Medicare Part B (Medical Insurance) covers up to 8 over-the-counter Food and Drug Administration (FDA)-authorized COVID-19 tests each calendar month. This could change in May 2023, when the Biden Administration plans to end the COVID-19 public health emergency. Until that happens, Medicare covers these costs for people enrolled in Part B.1

Let’s explore some more information on Medicare and COVID-19 testing, as well as treatments, vaccines and boosters.

Types of COVID-19 testing covered by Medicare

There are 2 types of COVID-19 tests covered by Medicare: diagnostic and antibody. Understanding what each test does can help you choose the best test for your needs.

Diagnostic COVID-19 tests

Diagnostic tests are the basic tests to see if you have COVID-19. Part B covers the diagnostic tests you get from a participating and eligible laboratory, pharmacy, doctor or hospital. You can also get up to 1 free lab-performed diagnostic test during the COVID-19 public health emergency without an order.2

Antibody COVID-19 tests

Antibody (or “serology”) tests help see if you’ve developed an immune response to COVID-19 and may not be at immediate risk of reinfection. Part B covers all FDA-authorized COVID-19 antibody tests.3

Note: Some Medicare Advantage (MA) plans may offer additional coverage and payment for at-home COVID-19 tests. You can also order 4 free at-home COVID-?19 tests from the Department of Health and Human Services.

What COVID-19 treatments do Medicare cover?

If you test positive for COVID-19, Medicare may help cover some of the costs of monoclonal antibody treatments and hospital stays.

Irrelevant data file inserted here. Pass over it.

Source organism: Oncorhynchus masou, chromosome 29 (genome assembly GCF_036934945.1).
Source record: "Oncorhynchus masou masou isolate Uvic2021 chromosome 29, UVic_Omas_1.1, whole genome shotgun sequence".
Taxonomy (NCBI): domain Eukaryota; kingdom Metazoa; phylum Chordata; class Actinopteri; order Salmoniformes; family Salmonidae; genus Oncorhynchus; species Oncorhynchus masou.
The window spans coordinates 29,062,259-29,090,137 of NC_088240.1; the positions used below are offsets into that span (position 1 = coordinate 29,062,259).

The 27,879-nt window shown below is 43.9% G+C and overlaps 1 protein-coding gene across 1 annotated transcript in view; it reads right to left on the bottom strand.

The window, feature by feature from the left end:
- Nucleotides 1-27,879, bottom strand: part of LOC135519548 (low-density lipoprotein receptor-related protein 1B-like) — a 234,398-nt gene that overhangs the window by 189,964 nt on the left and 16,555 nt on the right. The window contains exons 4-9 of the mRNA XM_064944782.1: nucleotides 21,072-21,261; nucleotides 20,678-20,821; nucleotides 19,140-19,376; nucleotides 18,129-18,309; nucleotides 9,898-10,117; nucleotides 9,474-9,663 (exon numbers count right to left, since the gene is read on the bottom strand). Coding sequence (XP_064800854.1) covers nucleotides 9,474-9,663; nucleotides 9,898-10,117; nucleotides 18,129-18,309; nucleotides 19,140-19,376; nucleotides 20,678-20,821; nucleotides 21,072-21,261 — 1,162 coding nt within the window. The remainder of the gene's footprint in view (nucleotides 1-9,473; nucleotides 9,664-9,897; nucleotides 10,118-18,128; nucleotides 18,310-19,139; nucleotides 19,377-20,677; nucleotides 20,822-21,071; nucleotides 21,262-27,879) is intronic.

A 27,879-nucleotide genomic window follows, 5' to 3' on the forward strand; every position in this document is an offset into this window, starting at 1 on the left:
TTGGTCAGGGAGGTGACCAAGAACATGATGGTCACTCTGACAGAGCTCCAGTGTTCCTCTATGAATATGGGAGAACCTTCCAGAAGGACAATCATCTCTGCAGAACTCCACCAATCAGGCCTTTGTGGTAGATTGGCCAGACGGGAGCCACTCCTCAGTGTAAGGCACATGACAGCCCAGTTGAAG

Monoclonal antibody treatment

If you have mild-to-moderate symptoms, monoclonal antibody treatments can help you fight COVID-19 and potentially avoid a hospital stay. This treatment involves an infusion of monoclonal antibodies (specifically bamlanivimab, or casirivimab and imdevimab) to treat COVID-19.4

Part B covers FDA-authorized COVID-19 monoclonal antibody treatments and products if all of these apply:5

  1. You tested positive for COVID-19.
  2. You have a mild-to-moderate case of COVID-19.
  3. You’re at high risk of progressing to a severe case of COVID-19 and/or at high risk of requiring hospitalization.

Hospital stays due to COVID-19

Medicare Part A (Hospital Insurance) covers all medically necessary hospitalizations. This includes if you’re diagnosed with COVID-19 and were discharged after inpatient hospital care but need to stay longer under quarantine. You’ll still pay any hospital deductibles, coinsurance or copays that apply to your stay under quarantine.6

Recent updates to Medicare coverage for COVID-19 testing

On Jan. 30, 2023, the Biden Administration announced plans to end the national emergency and public health emergency declarations related to COVID-19 on May 11, 2023. For information on how this will affect Medicare testing and coverage, check out what happens when COVID-19 emergency declarations end.

Will Medicare pay for COVID-19 vaccines and boosters?

Yes, Medicare covers the COVID-19 vaccine and booster shots at no cost to you. Remember to bring your red, white and blue Medicare card to your appointment, even if you’re enrolled in a Medicare Advantage plan. Your health care provider or pharmacy will need your Medicare number to bill Medicare.7

Humana helps cover COVID-19 testing

Some Humana Medicare Advantage plans help pay for COVID-19 testing. For more information on testing, vaccines and treatment, visit our Coronavirus FAQ page.

Humana answers your Medicare questions

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  1. “Coronavirus disease 2019 (COVID-19) diagnostic tests,”, last accessed February 28, 2023,
  2. “Coronavirus disease 2019 (COVID-19) diagnostic tests.”
  3. “Coronavirus disease 2019 (COVID-19) antibody test,”, last accessed February 28, 2023,
  4. “Coronavirus disease 2019 (COVID-19) monoclonal antibody treatments,”, last accessed February 28, 2023,
  5. “Coronavirus disease 2019 (COVID-19) monoclonal antibody treatments.”
  6. “Medicare & Coronavirus,”, last accessed February 28, 2023,
  7. “Coronavirus disease 2019 (COVID-19) vaccine,”, last accessed February 28, 2023,